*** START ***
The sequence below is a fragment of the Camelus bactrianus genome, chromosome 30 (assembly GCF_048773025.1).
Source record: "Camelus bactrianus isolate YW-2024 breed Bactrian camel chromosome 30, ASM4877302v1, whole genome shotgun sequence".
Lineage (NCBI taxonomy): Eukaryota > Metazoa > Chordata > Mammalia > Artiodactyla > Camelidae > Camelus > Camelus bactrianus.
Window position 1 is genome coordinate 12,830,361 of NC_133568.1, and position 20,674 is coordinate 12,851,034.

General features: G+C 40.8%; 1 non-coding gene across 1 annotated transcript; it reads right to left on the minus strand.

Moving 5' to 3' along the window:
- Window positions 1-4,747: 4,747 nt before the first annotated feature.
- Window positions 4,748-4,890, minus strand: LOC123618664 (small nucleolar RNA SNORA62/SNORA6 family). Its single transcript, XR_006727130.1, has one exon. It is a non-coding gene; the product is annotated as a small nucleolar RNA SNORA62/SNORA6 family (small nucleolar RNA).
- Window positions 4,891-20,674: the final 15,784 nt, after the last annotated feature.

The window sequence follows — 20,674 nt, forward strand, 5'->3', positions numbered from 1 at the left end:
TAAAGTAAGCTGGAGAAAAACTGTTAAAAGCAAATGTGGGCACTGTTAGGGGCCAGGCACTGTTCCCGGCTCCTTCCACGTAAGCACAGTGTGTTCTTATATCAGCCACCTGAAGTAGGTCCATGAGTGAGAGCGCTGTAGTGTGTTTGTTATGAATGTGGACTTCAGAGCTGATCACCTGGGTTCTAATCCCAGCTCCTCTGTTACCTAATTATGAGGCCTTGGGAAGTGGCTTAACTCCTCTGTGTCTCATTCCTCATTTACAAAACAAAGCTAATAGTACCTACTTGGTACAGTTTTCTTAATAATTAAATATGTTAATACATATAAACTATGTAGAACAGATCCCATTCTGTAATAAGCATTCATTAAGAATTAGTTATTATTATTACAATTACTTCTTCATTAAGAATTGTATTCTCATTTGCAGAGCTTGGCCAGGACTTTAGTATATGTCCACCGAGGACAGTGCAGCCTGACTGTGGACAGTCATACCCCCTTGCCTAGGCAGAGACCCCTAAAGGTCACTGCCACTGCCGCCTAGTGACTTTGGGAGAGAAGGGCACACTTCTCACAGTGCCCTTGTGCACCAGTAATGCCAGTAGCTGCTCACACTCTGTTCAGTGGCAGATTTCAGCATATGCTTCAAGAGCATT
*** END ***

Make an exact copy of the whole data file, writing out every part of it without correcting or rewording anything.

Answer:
The sequence below is a fragment of the Camelus bactrianus genome, chromosome 30 (assembly GCF_048773025.1).
Source record: "Camelus bactrianus isolate YW-2024 breed Bactrian camel chromosome 30, ASM4877302v1, whole genome shotgun sequence".
Lineage (NCBI taxonomy): Eukaryota > Metazoa > Chordata > Mammalia > Artiodactyla > Camelidae > Camelus > Camelus bactrianus.
Window position 1 is genome coordinate 12,830,361 of NC_133568.1, and position 20,674 is coordinate 12,851,034.

General features: G+C 40.8%; 1 non-coding gene across 1 annotated transcript; it reads right to left on the minus strand.

Moving 5' to 3' along the window:
- Window positions 1-4,747: 4,747 nt before the first annotated feature.
- Window positions 4,748-4,890, minus strand: LOC123618664 (small nucleolar RNA SNORA62/SNORA6 family). Its single transcript, XR_006727130.1, has one exon. It is a non-coding gene; the product is annotated as a small nucleolar RNA SNORA62/SNORA6 family (small nucleolar RNA).
- Window positions 4,891-20,674: the final 15,784 nt, after the last annotated feature.

The window sequence follows — 20,674 nt, forward strand, 5'->3', positions numbered from 1 at the left end:
TAAAGTAAGCTGGAGAAAAACTGTTAAAAGCAAATGTGGGCACTGTTAGGGGCCAGGCACTGTTCCCGGCTCCTTCCACGTAAGCACAGTGTGTTCTTATATCAGCCACCTGAAGTAGGTCCATGAGTGAGAGCGCTGTAGTGTGTTTGTTATGAATGTGGACTTCAGAGCTGATCACCTGGGTTCTAATCCCAGCTCCTCTGTTACCTAATTATGAGGCCTTGGGAAGTGGCTTAACTCCTCTGTGTCTCATTCCTCATTTACAAAACAAAGCTAATAGTACCTACTTGGTACAGTTTTCTTAATAATTAAATATGTTAATACATATAAACTATGTAGAACAGATCCCATTCTGTAATAAGCATTCATTAAGAATTAGTTATTATTATTACAATTACTTCTTCATTAAGAATTGTATTCTCATTTGCAGAGCTTGGCCAGGACTTTAGTATATGTCCACCGAGGACAGTGCAGCCTGACTGTGGACAGTCATACCCCCTTGCCTAGGCAGAGACCCCTAAAGGTCACTGCCACTGCCGCCTAGTGACTTTGGGAGAGAAGGGCACACTTCTCACAGTGCCCTTGTGCACCAGTAATGCCAGTAGCTGCTCACACTCTGTTCAGTGGCAGATTTCAGCATATGCTTCAAGAGCATT